A young woman in need of a double lung transplant says she’s been betrayed by Duke University Medical Center after doctors had her move near the college to prepare her for a transplant, only to tell her “out of the blue” last week she won’t be getting new organs and she should go back home.
Lauren Averitt feels betrayed by Duke University Medical Center
“I went numb I was so shocked, I couldn’t believe it,” 28-year-old Lauren Averitt told WorldNetDaily.
The South Carolinian who suffers from cystic fibrosis, a disease with no cure, says she relocated to Durham, N.C., at the demand of Duke officials who wanted her in close proximity to activate her – that is to say, put her on call – for new lungs.
Averitt, who’s been on the waiting list since May of last year, also complied with a host of other requests from her doctors and transplant coordinator – including raising tens of thousands of dollars in cash, securing medical insurance and undergoing physical rehabilitation at Duke in advance of surgery. She was even recently instructed by the university to get a pager for quick notification once organs became available.
Dr. Mark Steele
But during a routine appointment last Tuesday, Lauren was suddenly informed she would not be getting new lungs. She says Duke pulmonologist Dr. Mark Steele announced he didn’t think she’d make it through surgery, citing a 40 percent rate of survival.
“It’s unbelievable!” exclaims Averitt, who told Steele she would take the 40 percent chance of survival compared to zero chance by not having the transplant. “How are you going to tell me you’re not going to give me new lungs? I did everything you told me to do.”
Lauren says she even received letters from Duke – one postmarked two days after the shocking news – still scheduling her for an appointment Sept. 15 with a thoracic surgeon, with no indication of any potential obstacle.
Lauren’s aunt, Alice Averitt, was present when Steele said his decision was “non-negotiable,” and says she, too, was so shocked, she couldn’t utter much at the time.
“It broadsided us, we were not prepared,” said Alice. “[Lauren's] just devastated, like her world has been ripped apart.”
Alice, a drug prevention specialist at Newton-Conover High School in Newton, N.C., says teachers and students who helped raise money for Lauren are outraged, with some looking to go to television stations in the Raleigh-Durham area to publicize the case.
“Now we’re angry,” Alice said. “I personally worry Lauren’s time will run out.”
“Our one- and two-year survival rate is 85 percent, and our five-year survival rate is 50 percent,” she told the Simpsonville Tribune-Times in South Carolina. “We don’t really have it calculated further out than that.”
Richard Puff, associate director of the medical center’s news office, did provide WND with a written explanation regarding B. cepacia, referring to why Lauren was suddenly yanked:
Recent evidence has indicated that patients with a particular strain of this bacterium, called genovariant 3, have extremely poor outcomes following lung transplant. Specifically, cystic fibrosis patients with this form of the illness have a 40 percent chance of surviving for one year after transplant (compared to approximately 90 percent for the average cystic fibrosis patient).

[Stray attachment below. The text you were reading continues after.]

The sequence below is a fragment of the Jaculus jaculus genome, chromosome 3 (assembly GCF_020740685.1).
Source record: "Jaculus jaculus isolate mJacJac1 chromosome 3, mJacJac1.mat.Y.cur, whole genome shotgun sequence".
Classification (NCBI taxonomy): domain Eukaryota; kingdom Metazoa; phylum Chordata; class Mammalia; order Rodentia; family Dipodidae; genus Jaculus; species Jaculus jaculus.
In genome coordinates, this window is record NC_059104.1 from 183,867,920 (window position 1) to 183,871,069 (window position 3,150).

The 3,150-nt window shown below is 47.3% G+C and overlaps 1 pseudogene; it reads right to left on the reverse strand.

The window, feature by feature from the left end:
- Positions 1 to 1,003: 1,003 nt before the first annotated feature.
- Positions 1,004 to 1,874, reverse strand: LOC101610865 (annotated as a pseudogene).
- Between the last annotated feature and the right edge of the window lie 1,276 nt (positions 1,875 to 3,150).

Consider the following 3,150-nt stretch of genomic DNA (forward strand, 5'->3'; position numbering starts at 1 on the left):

Although patients with genovariant 3 generally do survive surgery and are later discharged from the hospital, they are frequently readmitted and die as a result of infection related to the B. cepacia. Because of these concerns, Duke has stopped doing transplants for patients with genovariant 3 B. cepacia.
Although our experience has demonstrated a reduced survival compared with other populations with advanced lung disease, our improved results, particularly with a redesigned post-transplant medication protocol, suggest that long-term survival is possible. Furthermore, we have found that if a patient with B. cepacia survives beyond 3 [months], results of transplantation are reasonably acceptable. It therefore behooves health-care professionals to continue to study this organism and develop new ways to prevent infection or techniques to allow the host to survive after lung transplantation despite B. cepacia.
“It’s up to the transplant center to make that decision,” said UNOS spokeswoman Annie Moore. “It depends on the condition of the patient and the surgeon’s judgment.”
Last year, 1,770 lung patients were taken off the list, most of which were for positive reasons as 1,039 patients received a transplant. Fifty-six were removed because they were too sick to transplant.
While the mortality rate is high for those undergoing the surgery, recipients in successful operations can live rewarding lives afterward.
One example is Stephen Brunell, 35, of Plattsburgh, N.Y., who went from inhaling oxygen as an assistant restaurant manager to becoming a firefighter once he had healthy organs.
“I feel great to be part of the community, to feel more like a human being,” he told the Press-Republican in June. “This is so much better than sitting on the couch hooked up to an oxygen tank watching TV all day. Four years ago, I was hooked up to four liters of oxygen. Now I’m running into burning buildings with a breathing pack, helping other people in need. It’s where I wanted to be.”
Lauren Averitt, meanwhile, feels like she’s been double-crossed and is scrambling to contact any facility that might take her.
“I’m lost. I don’t know where to go from here,” she said. “There was no alternate plan. There’s only one way to go home – with new lungs. You either die here or you go home with new lungs.”
As WorldNetDaily previously reported, the case prompted a national outcry of “U.S. citizens first” when it was revealed Santillan had been smuggled across the border and placed ahead of Americans on the transplant list.